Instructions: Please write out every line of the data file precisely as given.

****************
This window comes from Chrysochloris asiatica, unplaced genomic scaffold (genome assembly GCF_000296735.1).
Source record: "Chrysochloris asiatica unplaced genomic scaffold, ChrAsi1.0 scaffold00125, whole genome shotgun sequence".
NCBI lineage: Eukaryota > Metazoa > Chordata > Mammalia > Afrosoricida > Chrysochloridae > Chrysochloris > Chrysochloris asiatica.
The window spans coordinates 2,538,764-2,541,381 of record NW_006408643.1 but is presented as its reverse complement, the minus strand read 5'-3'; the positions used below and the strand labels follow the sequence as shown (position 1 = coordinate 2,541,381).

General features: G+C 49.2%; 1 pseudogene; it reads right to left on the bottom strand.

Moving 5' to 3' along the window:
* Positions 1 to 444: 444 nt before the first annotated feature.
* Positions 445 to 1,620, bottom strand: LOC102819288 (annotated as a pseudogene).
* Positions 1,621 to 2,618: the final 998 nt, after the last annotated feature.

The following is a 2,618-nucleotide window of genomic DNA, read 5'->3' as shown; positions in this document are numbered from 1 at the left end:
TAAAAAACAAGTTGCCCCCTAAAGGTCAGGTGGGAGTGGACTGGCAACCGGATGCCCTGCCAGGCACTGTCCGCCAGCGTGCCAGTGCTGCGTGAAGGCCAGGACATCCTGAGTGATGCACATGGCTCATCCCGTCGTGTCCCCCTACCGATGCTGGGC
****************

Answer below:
This window comes from Chrysochloris asiatica, unplaced genomic scaffold (genome assembly GCF_000296735.1).
Source record: "Chrysochloris asiatica unplaced genomic scaffold, ChrAsi1.0 scaffold00125, whole genome shotgun sequence".
NCBI lineage: Eukaryota > Metazoa > Chordata > Mammalia > Afrosoricida > Chrysochloridae > Chrysochloris > Chrysochloris asiatica.
The window spans coordinates 2,538,764-2,541,381 of record NW_006408643.1 but is presented as its reverse complement, the minus strand read 5'-3'; the positions used below and the strand labels follow the sequence as shown (position 1 = coordinate 2,541,381).

General features: G+C 49.2%; 1 pseudogene; it reads right to left on the bottom strand.

Moving 5' to 3' along the window:
* Positions 1 to 444: 444 nt before the first annotated feature.
* Positions 445 to 1,620, bottom strand: LOC102819288 (annotated as a pseudogene).
* Positions 1,621 to 2,618: the final 998 nt, after the last annotated feature.

The following is a 2,618-nucleotide window of genomic DNA, read 5'->3' as shown; positions in this document are numbered from 1 at the left end:
TAAAAAACAAGTTGCCCCCTAAAGGTCAGGTGGGAGTGGACTGGCAACCGGATGCCCTGCCAGGCACTGTCCGCCAGCGTGCCAGTGCTGCGTGAAGGCCAGGACATCCTGAGTGATGCACATGGCTCATCCCGTCGTGTCCCCCTACCGATGCTGGGC